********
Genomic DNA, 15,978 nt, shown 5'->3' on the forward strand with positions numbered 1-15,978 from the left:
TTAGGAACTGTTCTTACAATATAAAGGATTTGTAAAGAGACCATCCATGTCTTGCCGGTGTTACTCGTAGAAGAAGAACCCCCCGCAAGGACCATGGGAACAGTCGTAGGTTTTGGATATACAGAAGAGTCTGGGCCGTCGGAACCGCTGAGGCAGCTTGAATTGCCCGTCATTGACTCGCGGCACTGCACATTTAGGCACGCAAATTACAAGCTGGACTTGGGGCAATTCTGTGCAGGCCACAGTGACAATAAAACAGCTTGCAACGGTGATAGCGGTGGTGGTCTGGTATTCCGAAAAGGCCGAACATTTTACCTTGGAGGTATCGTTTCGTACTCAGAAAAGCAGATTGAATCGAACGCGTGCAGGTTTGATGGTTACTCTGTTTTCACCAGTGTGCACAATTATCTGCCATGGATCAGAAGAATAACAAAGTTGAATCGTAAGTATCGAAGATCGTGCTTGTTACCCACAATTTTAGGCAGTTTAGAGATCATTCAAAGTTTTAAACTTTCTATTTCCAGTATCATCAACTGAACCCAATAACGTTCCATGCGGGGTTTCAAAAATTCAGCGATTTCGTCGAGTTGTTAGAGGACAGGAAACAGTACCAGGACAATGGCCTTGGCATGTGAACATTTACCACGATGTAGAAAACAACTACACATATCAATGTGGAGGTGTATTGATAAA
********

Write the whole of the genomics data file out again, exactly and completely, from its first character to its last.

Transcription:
Genomic DNA, 15,978 nt, shown 5'->3' on the forward strand with positions numbered 1-15,978 from the left:
TTAGGAACTGTTCTTACAATATAAAGGATTTGTAAAGAGACCATCCATGTCTTGCCGGTGTTACTCGTAGAAGAAGAACCCCCCGCAAGGACCATGGGAACAGTCGTAGGTTTTGGATATACAGAAGAGTCTGGGCCGTCGGAACCGCTGAGGCAGCTTGAATTGCCCGTCATTGACTCGCGGCACTGCACATTTAGGCACGCAAATTACAAGCTGGACTTGGGGCAATTCTGTGCAGGCCACAGTGACAATAAAACAGCTTGCAACGGTGATAGCGGTGGTGGTCTGGTATTCCGAAAAGGCCGAACATTTTACCTTGGAGGTATCGTTTCGTACTCAGAAAAGCAGATTGAATCGAACGCGTGCAGGTTTGATGGTTACTCTGTTTTCACCAGTGTGCACAATTATCTGCCATGGATCAGAAGAATAACAAAGTTGAATCGTAAGTATCGAAGATCGTGCTTGTTACCCACAATTTTAGGCAGTTTAGAGATCATTCAAAGTTTTAAACTTTCTATTTCCAGTATCATCAACTGAACCCAATAACGTTCCATGCGGGGTTTCAAAAATTCAGCGATTTCGTCGAGTTGTTAGAGGACAGGAAACAGTACCAGGACAATGGCCTTGGCATGTGAACATTTACCACGATGTAGAAAACAACTACACATATCAATGTGGAGGTGTATTGATAAA